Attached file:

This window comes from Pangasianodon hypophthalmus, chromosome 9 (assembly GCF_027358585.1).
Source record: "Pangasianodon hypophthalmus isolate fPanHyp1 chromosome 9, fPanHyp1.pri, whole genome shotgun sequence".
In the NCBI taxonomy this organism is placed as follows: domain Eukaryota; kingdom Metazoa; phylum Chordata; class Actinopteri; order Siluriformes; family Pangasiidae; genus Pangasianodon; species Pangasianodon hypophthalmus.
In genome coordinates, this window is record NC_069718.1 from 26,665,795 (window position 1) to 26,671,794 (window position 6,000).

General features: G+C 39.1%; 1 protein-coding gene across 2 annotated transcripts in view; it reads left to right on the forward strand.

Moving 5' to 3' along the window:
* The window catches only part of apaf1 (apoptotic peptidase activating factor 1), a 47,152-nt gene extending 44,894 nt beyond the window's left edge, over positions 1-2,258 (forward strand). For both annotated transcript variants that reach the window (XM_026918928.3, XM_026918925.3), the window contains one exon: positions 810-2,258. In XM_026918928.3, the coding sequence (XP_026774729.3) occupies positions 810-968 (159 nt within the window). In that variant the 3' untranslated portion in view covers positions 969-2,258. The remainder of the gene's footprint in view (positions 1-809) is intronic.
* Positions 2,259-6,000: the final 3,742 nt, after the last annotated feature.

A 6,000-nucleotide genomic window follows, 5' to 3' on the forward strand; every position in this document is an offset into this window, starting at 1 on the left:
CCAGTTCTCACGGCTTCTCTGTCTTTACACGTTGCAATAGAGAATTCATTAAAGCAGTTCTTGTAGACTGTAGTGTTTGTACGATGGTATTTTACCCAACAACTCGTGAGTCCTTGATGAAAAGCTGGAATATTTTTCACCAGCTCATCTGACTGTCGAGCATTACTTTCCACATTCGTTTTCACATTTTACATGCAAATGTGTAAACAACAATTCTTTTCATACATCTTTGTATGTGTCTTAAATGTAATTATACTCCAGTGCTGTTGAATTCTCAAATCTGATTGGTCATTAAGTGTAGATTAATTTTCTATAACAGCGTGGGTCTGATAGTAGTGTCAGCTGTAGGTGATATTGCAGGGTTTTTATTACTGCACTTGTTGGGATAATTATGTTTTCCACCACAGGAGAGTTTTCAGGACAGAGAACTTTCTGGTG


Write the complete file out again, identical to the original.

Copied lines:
This window comes from Pangasianodon hypophthalmus, chromosome 9 (assembly GCF_027358585.1).
Source record: "Pangasianodon hypophthalmus isolate fPanHyp1 chromosome 9, fPanHyp1.pri, whole genome shotgun sequence".
In the NCBI taxonomy this organism is placed as follows: domain Eukaryota; kingdom Metazoa; phylum Chordata; class Actinopteri; order Siluriformes; family Pangasiidae; genus Pangasianodon; species Pangasianodon hypophthalmus.
In genome coordinates, this window is record NC_069718.1 from 26,665,795 (window position 1) to 26,671,794 (window position 6,000).

General features: G+C 39.1%; 1 protein-coding gene across 2 annotated transcripts in view; it reads left to right on the forward strand.

Moving 5' to 3' along the window:
* The window catches only part of apaf1 (apoptotic peptidase activating factor 1), a 47,152-nt gene extending 44,894 nt beyond the window's left edge, over positions 1-2,258 (forward strand). For both annotated transcript variants that reach the window (XM_026918928.3, XM_026918925.3), the window contains one exon: positions 810-2,258. In XM_026918928.3, the coding sequence (XP_026774729.3) occupies positions 810-968 (159 nt within the window). In that variant the 3' untranslated portion in view covers positions 969-2,258. The remainder of the gene's footprint in view (positions 1-809) is intronic.
* Positions 2,259-6,000: the final 3,742 nt, after the last annotated feature.

A 6,000-nucleotide genomic window follows, 5' to 3' on the forward strand; every position in this document is an offset into this window, starting at 1 on the left:
CCAGTTCTCACGGCTTCTCTGTCTTTACACGTTGCAATAGAGAATTCATTAAAGCAGTTCTTGTAGACTGTAGTGTTTGTACGATGGTATTTTACCCAACAACTCGTGAGTCCTTGATGAAAAGCTGGAATATTTTTCACCAGCTCATCTGACTGTCGAGCATTACTTTCCACATTCGTTTTCACATTTTACATGCAAATGTGTAAACAACAATTCTTTTCATACATCTTTGTATGTGTCTTAAATGTAATTATACTCCAGTGCTGTTGAATTCTCAAATCTGATTGGTCATTAAGTGTAGATTAATTTTCTATAACAGCGTGGGTCTGATAGTAGTGTCAGCTGTAGGTGATATTGCAGGGTTTTTATTACTGCACTTGTTGGGATAATTATGTTTTCCACCACAGGAGAGTTTTCAGGACAGAGAACTTTCTGGTG